'Mosh Pit' by Marie Gethins

You remember me. Maybe we’ve met, maybe we haven’t, but you remember me.

I’m that girl, the one that stood in isolated corners at school dances, swaying to the beat. Everyone else paired off and filled the floor. Preened prefect, you played tongue hockey with jocks during the slow sets. Did you toss me a sympathy smile at the night’s end? Or laughed about me: the communal joke?

Much older now, in hazy clubs, I’m that girl. The one who still dances alone. You watch from the side-lines, in the circle of your boyfriend’s arms. When the band hits the first cord, my body electrifies: spinning, bouncing, hips swivelling. Who does she think she is, acting like that? You shout over the music to the other narrowed eyes, but you don’t look away.

Tonight I’m that girl near the stage: tossed and smacked between slam-dancing college boys. You see them grab my T-shirt, cop a feel. During the break you join the other paper dolls--pose for the bathroom mirror and toss verbal grenades at the tile walls. Stupid bitch. Skank. Getting what she deserves. I listen in a grubby stall to descriptions of the girl you think you know.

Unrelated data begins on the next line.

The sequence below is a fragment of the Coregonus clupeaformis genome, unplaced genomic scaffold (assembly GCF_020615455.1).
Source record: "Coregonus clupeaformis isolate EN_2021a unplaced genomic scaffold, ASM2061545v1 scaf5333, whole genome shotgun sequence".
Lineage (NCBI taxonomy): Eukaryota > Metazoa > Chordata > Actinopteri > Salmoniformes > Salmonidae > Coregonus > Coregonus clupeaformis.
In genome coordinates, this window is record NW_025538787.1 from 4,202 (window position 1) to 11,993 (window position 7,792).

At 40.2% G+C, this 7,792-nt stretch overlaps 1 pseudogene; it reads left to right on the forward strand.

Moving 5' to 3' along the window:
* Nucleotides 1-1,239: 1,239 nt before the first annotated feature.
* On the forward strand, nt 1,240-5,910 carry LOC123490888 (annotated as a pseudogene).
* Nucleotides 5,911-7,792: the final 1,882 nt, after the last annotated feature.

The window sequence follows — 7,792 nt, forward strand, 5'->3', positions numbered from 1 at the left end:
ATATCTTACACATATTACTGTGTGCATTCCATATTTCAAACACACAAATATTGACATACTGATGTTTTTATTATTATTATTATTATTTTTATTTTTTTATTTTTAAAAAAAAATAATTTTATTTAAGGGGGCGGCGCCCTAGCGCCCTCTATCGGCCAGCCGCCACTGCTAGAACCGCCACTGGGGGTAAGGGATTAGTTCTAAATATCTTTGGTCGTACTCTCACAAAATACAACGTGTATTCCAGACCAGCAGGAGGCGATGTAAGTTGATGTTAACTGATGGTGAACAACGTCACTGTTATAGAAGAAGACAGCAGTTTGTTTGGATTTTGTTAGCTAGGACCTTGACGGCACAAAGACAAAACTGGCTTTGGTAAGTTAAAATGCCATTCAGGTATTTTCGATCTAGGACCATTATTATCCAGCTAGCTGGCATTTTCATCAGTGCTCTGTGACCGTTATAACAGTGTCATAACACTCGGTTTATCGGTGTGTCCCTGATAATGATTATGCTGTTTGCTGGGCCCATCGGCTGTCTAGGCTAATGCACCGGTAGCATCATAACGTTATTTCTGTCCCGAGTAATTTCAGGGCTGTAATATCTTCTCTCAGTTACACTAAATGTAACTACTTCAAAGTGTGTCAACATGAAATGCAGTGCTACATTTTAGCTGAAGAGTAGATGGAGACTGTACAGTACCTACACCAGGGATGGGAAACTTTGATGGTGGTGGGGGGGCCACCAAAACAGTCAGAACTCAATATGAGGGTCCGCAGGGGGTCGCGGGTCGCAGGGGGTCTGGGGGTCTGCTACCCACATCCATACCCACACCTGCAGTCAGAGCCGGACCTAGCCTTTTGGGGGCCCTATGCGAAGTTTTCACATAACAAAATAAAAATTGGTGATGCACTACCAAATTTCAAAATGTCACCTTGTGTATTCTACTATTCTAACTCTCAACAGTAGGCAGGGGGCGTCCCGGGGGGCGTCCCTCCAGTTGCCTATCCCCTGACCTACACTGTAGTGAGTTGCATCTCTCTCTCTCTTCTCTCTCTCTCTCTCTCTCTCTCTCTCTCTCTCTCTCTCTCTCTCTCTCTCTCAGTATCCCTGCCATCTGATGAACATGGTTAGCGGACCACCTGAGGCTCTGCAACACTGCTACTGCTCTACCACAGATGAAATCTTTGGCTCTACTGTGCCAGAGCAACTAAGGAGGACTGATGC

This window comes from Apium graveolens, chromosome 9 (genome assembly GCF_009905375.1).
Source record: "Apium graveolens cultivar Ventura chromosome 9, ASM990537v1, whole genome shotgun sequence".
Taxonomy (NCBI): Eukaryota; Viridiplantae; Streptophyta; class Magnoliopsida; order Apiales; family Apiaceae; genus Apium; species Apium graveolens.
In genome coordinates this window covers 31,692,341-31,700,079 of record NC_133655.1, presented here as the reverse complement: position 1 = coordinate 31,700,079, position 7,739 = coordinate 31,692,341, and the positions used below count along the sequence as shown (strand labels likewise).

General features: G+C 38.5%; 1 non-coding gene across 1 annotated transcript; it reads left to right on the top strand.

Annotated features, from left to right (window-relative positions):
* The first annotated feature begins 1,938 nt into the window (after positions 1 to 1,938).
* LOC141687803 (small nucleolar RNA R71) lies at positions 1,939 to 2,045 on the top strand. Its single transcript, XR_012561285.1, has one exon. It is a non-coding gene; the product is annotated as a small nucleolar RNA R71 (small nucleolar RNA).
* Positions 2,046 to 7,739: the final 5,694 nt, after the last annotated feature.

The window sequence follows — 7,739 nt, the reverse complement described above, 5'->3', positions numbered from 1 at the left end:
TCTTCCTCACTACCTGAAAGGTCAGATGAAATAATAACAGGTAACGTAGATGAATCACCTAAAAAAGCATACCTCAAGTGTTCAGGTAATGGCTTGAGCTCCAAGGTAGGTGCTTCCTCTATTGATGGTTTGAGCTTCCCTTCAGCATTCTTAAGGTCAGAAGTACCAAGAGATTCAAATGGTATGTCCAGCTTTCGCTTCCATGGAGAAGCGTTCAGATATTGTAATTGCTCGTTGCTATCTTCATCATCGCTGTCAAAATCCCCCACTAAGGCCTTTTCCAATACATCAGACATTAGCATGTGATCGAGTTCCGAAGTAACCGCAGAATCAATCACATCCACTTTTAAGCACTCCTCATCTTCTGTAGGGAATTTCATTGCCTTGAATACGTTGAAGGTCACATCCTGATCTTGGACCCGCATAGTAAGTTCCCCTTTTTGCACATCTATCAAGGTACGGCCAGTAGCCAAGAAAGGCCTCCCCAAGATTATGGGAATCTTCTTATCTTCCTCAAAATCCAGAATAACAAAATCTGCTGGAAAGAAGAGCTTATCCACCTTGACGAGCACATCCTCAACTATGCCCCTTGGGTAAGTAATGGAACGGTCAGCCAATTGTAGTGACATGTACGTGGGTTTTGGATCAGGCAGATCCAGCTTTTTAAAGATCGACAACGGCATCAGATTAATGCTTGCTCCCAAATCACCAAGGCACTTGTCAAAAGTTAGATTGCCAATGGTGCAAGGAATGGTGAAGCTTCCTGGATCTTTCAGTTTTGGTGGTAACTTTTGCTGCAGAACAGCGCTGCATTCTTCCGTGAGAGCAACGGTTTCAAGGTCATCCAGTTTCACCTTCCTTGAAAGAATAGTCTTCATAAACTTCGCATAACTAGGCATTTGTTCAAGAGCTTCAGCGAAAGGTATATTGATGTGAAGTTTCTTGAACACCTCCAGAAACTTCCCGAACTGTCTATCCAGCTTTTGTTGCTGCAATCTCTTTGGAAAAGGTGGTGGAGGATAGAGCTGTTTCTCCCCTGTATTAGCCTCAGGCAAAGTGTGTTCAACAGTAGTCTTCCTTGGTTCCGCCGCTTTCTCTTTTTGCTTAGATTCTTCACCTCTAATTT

I’m that girl who pushes past you into the mosh pit, where your barbed wire words have no meaning. My arms reach for the starry blur swirling over a mass of nodding heads, the music flows through me. Bass notes shake my chest, I jump in sync to the drums. Eyes closed, I bounce off sharp shoulders and hard chests. Tonight I travel to another space, to frontiers you will never know or understand.

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